10 random things I didn’t know about Namibia before getting here

  1. Namibia is four times wider than Romania , but it has ten times less people.
  2. Walvis Bay, the place I live for the moment, became a part of Namibia only a few years after the country gained its independence (Namibia became independent on the 20th of March 1990, while Walvis Bay only became part of Namibia on the 1st of March 1994). This is mainly because Walvis Bay is a strategic place – biggest port of Namibia.
  3. A lot of men are circumcised because of a study according to which there are less changes of contracting HIV if you’re circumcised. This is even an official policy ran by Ministry of Health and Social Services, there’s a target set, there are big posters around that say “Get the smart cut, it’s easy, safe and simple.”
  4. The Namibian dollar is set at the same value like the South African rand. One can also pay with rand in the supermarket, it might sometimes happen that you receive rand as change instead of Namibian dollars and that’s perfectly fine.
  5. If you ask people about how a traditional wedding looks like in Namibia, they would say that traditional weddings are not respected, some would even call them evil and start describing the Olufuko ritual. The word “olufuko” means wedding in Oshiwambo. The ritual is supposed to prepare young women for marriage and pregnancy. The youngest participants can even be 12 years old. There is an annual festival in Outapi themed around Olufuko. Here’s a short news report made by NBC, in case you want to know more about this ritual.
  6. The largest ethnic group in Namibia is Ovambo and their official language is Oshiwambo. But actually Oshiwambo is not considered a language in itself, but rather a “dialect cluster”. There are eight different tribes, each with their own dialect.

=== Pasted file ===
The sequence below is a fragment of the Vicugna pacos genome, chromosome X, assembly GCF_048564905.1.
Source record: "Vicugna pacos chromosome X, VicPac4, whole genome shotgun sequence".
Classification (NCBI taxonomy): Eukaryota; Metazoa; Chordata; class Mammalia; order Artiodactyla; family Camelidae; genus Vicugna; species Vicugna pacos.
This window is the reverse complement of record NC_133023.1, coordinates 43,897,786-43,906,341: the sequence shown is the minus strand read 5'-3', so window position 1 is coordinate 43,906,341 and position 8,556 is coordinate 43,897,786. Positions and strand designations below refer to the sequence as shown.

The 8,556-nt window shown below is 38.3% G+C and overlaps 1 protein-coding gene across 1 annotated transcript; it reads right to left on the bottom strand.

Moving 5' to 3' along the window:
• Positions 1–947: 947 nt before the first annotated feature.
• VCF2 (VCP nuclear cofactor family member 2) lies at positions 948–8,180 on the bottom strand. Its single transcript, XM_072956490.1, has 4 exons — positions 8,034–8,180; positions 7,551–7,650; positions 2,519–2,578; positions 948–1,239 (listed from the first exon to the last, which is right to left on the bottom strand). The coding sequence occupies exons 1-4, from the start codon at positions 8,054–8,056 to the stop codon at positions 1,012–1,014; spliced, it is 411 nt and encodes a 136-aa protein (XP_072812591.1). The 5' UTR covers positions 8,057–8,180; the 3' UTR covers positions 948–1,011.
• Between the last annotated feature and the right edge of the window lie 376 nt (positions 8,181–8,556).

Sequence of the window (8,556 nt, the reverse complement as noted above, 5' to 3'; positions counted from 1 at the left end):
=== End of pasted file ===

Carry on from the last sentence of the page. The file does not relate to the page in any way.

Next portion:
7. The war for Namibian independence was mostly fought on Angolan territory.
  8. There are many uranium mines here. In fact, Namibia has a lot of natural resources: gold, copper, zinc, salt, diamonds, vanadium, you name it! Chances are you’ll be able to find it in Namibia. Unfortunately for their economy, it seems that most of the companies exploiting the natural resources are foreign companies (French, Chinese, South African, Russian, British etc.) and the contracts they have with the local governments are not always very advantageous for Namibia.
  9. Diamonds are not refined here, as Namibia has no technology for that. It seems that diamonds are sold to foreign companies who have the technology to refine them, hence only a small fraction of the final price goes to Namibia. Even so, diamond mining remains one of the largest contributors to Namibia’s economy in terms of revenue.
  10. Chinese companies have a bad reputation in Namibia. They are said to fire people for no reason, pay low wages and often not on time, communication is difficult. On top of that, many scandals related to killed elephants or rhinos end up leading back to Chinese people.

Tell me, how many of these facts did you already know?

Photo via Visual Hunt

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